Furniture Retail Offers Pockets Of Opportunity—But Due Diligence Is Key

April 1, 2019

By Mark Bannon

The big-picture analysis of independent furniture retailing tends to focus on a phenomenon that is all too common in today’s economy—disruption. Independents across North America face profound challenges arising from the growing power of national and multi-region chains, the rise of ecommerce, and shifting shopping patterns among younger generations. But even with these formidable headwinds, it would be a mistake to assume that lending opportunities in furniture retailing are dead. At least among a certain type of niche operator, these changes are translating into an increased need for capital. With the proper due diligence, providing that capital might not be as risky as you would think.

Viable furniture chains are scattered across the country. The composite picture looks something like this: With eight or ten stores in a one-or two-state region, the business was founded early in the 20th century. Generations of customers grew up knowing the chain through ads in the papers and on AM radio, UHF TV and local cable. This local furniture retailer earned a strong reputation for customer service and for carrying a full range of brands. Successive owners purchased their real estate and sank lots of money into targeted inventory. They learned lessons as their products and customers evolved over the years – allowing the company to maintain a relatively solid balance sheet.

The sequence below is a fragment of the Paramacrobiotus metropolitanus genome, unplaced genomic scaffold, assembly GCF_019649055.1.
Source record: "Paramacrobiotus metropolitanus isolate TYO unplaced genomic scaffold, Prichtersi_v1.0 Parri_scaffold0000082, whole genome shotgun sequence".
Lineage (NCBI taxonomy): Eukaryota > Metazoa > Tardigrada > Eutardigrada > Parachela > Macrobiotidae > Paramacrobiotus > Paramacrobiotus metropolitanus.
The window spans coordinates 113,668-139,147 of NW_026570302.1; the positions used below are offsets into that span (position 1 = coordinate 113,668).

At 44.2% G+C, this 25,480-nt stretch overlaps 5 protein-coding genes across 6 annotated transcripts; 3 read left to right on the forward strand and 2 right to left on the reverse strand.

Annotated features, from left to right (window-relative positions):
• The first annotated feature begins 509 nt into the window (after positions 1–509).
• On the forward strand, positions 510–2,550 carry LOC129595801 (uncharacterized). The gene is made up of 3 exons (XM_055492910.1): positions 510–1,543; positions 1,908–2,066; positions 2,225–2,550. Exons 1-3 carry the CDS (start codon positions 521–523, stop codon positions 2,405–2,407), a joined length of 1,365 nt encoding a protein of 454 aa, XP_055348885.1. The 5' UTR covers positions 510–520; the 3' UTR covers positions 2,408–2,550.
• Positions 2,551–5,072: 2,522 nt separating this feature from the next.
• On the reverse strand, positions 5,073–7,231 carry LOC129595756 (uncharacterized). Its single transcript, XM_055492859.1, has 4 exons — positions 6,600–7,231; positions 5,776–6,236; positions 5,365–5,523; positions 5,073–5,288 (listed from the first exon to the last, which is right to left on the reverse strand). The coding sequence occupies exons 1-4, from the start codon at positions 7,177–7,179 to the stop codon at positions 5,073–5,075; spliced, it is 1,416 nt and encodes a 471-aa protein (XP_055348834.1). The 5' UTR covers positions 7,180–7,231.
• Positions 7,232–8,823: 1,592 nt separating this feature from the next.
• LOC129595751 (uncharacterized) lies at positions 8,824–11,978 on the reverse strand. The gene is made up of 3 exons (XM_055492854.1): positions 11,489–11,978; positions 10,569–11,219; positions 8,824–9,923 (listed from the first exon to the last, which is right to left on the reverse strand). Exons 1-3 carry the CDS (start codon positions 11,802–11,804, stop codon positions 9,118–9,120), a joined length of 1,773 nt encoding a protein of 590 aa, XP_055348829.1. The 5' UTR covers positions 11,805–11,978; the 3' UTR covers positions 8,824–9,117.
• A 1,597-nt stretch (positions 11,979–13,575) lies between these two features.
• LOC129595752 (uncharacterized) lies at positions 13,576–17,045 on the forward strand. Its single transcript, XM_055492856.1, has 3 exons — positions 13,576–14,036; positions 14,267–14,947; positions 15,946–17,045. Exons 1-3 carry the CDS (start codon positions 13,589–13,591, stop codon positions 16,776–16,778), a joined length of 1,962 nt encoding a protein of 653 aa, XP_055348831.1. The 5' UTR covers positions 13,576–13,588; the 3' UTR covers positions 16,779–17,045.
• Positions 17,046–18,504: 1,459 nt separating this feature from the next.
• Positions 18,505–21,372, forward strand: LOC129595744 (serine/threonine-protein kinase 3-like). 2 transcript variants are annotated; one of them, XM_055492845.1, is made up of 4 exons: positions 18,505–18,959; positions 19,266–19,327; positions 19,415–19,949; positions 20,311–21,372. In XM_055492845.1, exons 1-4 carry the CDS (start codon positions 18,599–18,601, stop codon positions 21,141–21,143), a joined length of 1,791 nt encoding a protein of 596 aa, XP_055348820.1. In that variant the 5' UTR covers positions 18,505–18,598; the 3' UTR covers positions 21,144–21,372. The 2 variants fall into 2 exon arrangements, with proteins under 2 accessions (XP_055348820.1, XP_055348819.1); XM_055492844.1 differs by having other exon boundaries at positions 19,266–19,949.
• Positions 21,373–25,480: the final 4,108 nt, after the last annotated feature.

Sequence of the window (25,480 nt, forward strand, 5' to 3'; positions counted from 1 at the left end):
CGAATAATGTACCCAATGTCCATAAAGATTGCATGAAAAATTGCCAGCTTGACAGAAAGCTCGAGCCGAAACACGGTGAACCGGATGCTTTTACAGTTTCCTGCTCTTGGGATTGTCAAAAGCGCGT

Operators like this have every intention of continuing, but cash flow can be challenging. While they want to adapt to the changing times, they need standard asset-based lending—17 to 20 percent interest is simply not viable for them. Second-tier lenders have an opportunity to serve this end of the marketplace, but they must be selective in doing so. These retailers represent the best of the independent furniture business and are distinguished by the strength of their operations relative to those of their more lethargic competitors. They are defined by their willingness to make productive, adaptive changes in business strategy aimed at capturing new, younger market share.